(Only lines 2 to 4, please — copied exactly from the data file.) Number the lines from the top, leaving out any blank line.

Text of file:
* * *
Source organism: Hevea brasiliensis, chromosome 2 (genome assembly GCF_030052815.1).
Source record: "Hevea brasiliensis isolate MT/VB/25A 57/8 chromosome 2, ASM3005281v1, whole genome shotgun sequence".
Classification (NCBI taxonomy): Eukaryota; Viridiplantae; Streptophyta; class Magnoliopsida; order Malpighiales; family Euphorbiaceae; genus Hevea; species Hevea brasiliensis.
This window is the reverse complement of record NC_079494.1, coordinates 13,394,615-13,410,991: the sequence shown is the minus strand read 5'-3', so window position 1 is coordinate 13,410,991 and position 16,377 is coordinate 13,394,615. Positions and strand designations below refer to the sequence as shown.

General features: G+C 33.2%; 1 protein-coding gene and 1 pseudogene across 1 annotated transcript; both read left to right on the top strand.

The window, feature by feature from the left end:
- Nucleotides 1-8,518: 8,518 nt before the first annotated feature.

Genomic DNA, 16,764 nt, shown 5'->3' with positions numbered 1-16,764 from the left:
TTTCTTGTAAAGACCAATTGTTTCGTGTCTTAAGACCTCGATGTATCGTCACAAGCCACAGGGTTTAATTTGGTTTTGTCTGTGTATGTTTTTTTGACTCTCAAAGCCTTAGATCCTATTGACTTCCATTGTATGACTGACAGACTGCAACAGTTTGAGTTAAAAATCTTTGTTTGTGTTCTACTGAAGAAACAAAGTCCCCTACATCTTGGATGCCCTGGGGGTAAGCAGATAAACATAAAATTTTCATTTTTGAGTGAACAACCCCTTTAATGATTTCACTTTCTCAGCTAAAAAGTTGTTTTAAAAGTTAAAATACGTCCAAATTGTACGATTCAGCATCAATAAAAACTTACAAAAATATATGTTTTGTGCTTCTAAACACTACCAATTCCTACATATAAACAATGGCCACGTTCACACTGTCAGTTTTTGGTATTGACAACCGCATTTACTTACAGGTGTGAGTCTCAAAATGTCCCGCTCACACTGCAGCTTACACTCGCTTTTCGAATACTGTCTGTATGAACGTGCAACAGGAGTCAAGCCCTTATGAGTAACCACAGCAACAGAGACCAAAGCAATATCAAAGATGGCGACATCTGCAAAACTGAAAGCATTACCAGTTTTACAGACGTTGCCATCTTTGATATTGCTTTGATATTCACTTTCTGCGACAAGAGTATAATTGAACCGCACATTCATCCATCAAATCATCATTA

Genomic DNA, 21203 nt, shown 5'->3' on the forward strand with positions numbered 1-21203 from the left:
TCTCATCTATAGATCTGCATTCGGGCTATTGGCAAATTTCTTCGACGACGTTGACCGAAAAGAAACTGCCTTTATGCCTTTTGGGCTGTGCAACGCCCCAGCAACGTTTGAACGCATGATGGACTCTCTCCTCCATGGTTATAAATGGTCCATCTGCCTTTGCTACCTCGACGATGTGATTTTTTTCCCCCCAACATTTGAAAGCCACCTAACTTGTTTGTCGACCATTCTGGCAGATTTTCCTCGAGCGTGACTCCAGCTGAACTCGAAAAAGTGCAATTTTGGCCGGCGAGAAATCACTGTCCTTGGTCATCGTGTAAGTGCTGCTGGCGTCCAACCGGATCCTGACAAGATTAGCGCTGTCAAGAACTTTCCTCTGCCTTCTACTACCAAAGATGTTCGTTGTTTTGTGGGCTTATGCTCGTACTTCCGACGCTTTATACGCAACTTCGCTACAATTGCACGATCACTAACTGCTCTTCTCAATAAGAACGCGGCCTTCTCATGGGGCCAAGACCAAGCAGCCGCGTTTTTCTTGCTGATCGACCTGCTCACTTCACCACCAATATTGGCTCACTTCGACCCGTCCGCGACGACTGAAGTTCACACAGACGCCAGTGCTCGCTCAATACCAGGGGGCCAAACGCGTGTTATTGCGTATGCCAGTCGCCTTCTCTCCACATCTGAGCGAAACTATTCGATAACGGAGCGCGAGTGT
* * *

Source record: "Hevea brasiliensis isolate MT/VB/25A 57/8 chromosome 2, ASM3005281v1, whole genome shotgun sequence".
Classification (NCBI taxonomy): Eukaryota; Viridiplantae; Streptophyta; class Magnoliopsida; order Malpighiales; family Euphorbiaceae; genus Hevea; species Hevea brasiliensis.
This window is the reverse complement of record NC_079494.1, coordinates 13,394,615-13,410,991: the sequence shown is the minus strand read 5'-3', so window position 1 is coordinate 13,410,991 and position 16,377 is coordinate 13,394,615. Positions and strand designations below refer to the sequence as shown.